We had an old hymn in the church where I grew up, “Count your many blessings, name them one by one.” Sorry, there are way too many for the time available. Count the stars and divide by one. This season however, actually thousands of SOCAL families face the holidays without… their homes, or maybe even a change of clothes. Imagine what that’s like!

There are many ways to help these desperate folks, too many to mention here, and we at SCSA encourage everyone to do all you can, not just this week but for the coming months to help fire victims in whatever way possible. After all, what else are the Holidays really for? And if we don’t help, who will?

As for us, the lucky ones, we’ll be closed Friday, Nov 23, but back at it Saturday the 24th.



Like most non-aviators I didn’t know one aircraft from another, but while driving in the country I saw one swoop low overhead that looked unlike any other. It moved slower than I thought planes could fly, and seemed to make no sound! ‘Is that what they call a glider?’ I wondered, pulling over to watch as its long wings slid low over treetops, down out of sight.

Did it CRASH? There was no explosion…

I bounced up a dirt road through those trees until they opened on a private airstrip and there lay that strange metal bird, one wingtip resting on the grass. Was it busted? As I drove up it’s canopy opened and two people clamored out, smiling… An hour later that would be me.

Fascination hardly bearable, I stood at the periphery to listen and look, and gather the courage to part with twenty bucks. It was reassuring to learn that the pilot, Ed, was a math teacher and family man, a far more responsible citizen than I. Others in that loose and chatty group exemplified what’s true of soaring people everywhere: a tribe of boggling diversity, from Girl Scouts to diplomats, bound by a sense of aesthetic and childlike curiosity. Among the peculiar blend of artistic types and engineers are many practical salt-of-the-earth folk (heavy equipment operators make fine soaring pilots). And of course some of us even our mothers would classify as flakes. Hi Mom!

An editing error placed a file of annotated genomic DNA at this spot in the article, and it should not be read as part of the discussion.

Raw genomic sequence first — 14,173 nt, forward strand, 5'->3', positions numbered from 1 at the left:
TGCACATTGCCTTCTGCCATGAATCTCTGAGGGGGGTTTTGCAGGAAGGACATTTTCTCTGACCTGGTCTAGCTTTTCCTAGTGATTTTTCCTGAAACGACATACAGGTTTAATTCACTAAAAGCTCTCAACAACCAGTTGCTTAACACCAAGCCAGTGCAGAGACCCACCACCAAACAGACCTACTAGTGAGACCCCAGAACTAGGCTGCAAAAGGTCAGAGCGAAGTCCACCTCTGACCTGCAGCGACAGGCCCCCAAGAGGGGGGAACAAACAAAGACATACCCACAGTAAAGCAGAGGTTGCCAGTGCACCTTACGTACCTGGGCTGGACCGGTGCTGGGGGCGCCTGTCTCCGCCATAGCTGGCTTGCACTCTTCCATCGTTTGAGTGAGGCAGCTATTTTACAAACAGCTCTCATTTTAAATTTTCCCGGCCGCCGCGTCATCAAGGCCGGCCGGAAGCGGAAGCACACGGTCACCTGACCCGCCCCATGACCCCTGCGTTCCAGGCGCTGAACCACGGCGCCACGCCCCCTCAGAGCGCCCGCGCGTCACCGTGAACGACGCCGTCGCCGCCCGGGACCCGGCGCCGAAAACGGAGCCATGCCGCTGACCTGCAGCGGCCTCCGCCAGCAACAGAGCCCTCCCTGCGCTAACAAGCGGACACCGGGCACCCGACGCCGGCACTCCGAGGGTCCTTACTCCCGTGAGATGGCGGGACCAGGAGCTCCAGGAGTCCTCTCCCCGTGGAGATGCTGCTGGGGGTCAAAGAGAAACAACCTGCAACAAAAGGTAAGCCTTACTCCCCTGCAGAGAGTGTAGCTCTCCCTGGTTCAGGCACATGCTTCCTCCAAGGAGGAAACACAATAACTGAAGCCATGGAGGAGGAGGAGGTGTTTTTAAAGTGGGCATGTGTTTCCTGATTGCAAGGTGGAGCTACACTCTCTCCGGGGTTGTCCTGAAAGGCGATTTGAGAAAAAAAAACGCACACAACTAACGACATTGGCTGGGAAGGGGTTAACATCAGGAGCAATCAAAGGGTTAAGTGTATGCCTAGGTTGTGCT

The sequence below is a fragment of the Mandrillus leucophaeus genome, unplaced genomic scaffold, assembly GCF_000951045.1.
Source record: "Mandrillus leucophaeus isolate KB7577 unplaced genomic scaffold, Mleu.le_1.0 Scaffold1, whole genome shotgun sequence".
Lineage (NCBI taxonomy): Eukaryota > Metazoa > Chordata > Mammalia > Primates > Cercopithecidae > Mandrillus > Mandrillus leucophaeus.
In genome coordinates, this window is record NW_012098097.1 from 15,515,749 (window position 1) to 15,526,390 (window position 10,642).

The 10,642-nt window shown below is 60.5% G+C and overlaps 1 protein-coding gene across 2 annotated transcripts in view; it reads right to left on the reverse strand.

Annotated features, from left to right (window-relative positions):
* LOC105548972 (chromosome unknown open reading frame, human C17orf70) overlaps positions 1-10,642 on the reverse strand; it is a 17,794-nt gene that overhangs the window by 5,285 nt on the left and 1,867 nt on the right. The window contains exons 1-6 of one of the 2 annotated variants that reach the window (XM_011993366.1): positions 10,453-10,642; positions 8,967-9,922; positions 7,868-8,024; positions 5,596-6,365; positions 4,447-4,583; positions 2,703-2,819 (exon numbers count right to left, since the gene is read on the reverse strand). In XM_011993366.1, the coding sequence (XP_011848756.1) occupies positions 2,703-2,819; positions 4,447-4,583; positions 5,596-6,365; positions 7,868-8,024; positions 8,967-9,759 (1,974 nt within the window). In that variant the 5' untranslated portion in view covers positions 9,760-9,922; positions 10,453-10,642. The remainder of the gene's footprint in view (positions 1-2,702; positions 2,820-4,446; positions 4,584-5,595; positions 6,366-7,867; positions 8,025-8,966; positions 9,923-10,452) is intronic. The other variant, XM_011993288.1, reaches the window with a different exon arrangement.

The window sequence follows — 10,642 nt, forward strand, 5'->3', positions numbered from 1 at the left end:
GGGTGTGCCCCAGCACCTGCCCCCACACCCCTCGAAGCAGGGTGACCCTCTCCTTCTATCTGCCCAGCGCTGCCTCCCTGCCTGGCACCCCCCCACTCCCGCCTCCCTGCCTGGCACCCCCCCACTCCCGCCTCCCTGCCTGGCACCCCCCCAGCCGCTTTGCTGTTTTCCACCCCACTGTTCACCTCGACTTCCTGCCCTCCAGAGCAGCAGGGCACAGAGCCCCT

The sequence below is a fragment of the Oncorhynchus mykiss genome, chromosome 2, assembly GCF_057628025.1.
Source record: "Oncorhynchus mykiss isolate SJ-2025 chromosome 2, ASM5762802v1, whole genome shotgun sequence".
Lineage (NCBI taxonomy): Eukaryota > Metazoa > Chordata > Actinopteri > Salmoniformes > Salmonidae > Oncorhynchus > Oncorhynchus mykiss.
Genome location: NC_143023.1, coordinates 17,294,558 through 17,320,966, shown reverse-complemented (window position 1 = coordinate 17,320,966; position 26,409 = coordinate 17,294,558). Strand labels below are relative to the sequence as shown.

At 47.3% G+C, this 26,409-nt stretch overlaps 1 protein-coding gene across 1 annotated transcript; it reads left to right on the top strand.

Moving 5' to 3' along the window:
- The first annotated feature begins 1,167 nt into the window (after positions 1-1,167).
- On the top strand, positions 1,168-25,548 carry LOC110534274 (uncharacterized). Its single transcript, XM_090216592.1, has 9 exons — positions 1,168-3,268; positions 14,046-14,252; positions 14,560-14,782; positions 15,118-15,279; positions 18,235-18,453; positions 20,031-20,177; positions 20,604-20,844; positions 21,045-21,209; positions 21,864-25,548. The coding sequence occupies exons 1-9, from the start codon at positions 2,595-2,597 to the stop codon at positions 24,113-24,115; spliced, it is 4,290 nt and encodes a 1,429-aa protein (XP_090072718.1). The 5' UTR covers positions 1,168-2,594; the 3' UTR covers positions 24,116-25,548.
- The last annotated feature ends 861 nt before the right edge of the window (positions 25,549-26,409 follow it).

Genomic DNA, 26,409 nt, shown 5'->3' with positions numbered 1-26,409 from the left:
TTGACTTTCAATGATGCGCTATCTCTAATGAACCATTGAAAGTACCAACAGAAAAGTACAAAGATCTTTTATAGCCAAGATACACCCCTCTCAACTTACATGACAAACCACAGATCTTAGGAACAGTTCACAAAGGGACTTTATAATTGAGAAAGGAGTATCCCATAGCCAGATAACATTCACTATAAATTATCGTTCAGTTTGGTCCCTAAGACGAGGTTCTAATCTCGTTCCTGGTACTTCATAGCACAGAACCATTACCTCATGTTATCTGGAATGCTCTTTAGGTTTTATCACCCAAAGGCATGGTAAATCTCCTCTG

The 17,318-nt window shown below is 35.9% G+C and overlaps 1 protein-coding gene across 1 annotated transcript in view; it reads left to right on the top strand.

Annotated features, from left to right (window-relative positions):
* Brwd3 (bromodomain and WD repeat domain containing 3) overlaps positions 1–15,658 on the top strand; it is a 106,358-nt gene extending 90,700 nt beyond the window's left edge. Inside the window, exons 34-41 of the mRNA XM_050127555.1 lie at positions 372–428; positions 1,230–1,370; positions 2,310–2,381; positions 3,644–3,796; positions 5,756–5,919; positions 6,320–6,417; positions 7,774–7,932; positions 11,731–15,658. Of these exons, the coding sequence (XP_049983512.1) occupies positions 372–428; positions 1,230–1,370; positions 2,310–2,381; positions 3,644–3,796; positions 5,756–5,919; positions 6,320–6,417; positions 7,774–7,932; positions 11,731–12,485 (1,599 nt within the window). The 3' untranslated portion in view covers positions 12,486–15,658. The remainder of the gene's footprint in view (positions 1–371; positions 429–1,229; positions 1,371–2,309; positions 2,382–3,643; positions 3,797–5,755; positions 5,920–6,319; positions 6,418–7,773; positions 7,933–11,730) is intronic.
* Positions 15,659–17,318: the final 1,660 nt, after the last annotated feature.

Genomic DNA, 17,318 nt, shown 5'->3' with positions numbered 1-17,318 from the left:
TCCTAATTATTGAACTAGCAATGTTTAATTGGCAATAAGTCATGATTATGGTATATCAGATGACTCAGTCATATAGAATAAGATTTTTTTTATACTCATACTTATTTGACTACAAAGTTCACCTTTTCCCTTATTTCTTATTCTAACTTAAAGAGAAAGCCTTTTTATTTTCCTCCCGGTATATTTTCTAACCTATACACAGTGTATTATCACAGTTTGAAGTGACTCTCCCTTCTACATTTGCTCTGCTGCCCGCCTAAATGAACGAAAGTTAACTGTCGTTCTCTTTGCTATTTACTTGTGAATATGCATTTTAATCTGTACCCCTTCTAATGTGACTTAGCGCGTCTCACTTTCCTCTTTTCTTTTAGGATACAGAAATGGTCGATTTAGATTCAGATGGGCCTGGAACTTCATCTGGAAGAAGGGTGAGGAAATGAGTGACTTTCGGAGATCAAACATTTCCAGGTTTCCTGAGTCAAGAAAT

So alien was that first experience, and so long ago, I recall few details. The bustle of new information was not so much disorienting as stimulating. I only hoped these people knew what they were doing! Our craft was hitched to the tail of an old Cessna by what looked like ordinary ski rope and pulled up the runway on its one wheel, wobbly at first like starting out on a bike.

I was 24 at the time, and had been on airliners, but never seen out the front before. Tailing another plane in flight from close behind was the first in what became a flood of novelties. Soon it peeled away, leaving us enthroned above a lush crazy quilt of farms and forest, floating in silence. Already I was caught in a current of destiny, and then the pace quickened.

Responding to the faintest bump, Ed sighed gleefully and rolled into a sensuous turn. Instinct pulled my eyes that direction and down, as it does for almost everyone. “The wing’s moving backwards!” I laughed. “We’re spinning around like a top.”

“Spin’s a four-letter word,” he chided. “That wingtip’s moving forward about fifty, believe it or not. And of course the other one’s going faster…” I understood that, basically, but my eyes still said otherwise!

Ed narrated the entire performance as we rose, pointing out details while I strained to absorb all aspects of a spellbinding moment. It seemed dreamily unreal, yet more natural than the drive out there! My strongest impressions were a euphoric, fleeting kind of peace — and nearly limitless potential.

“So this is what you’ve been missing,” he concluded. “And we could easily stay up here the rest of the day, but now we should hurry down to give my next victim a chance.”

He had me pull back on the big blue handle (ever drive off a cliff?) and suddenly it was over. Our landing on the grass felt like easing into a feather bed, and when feet again touched the ground my spontaneous delight only fed the others’ contagion. Dazed, I must have asked the same predictable questions I would later answer for countless other first-timers in all the seasons since — something we all have in common.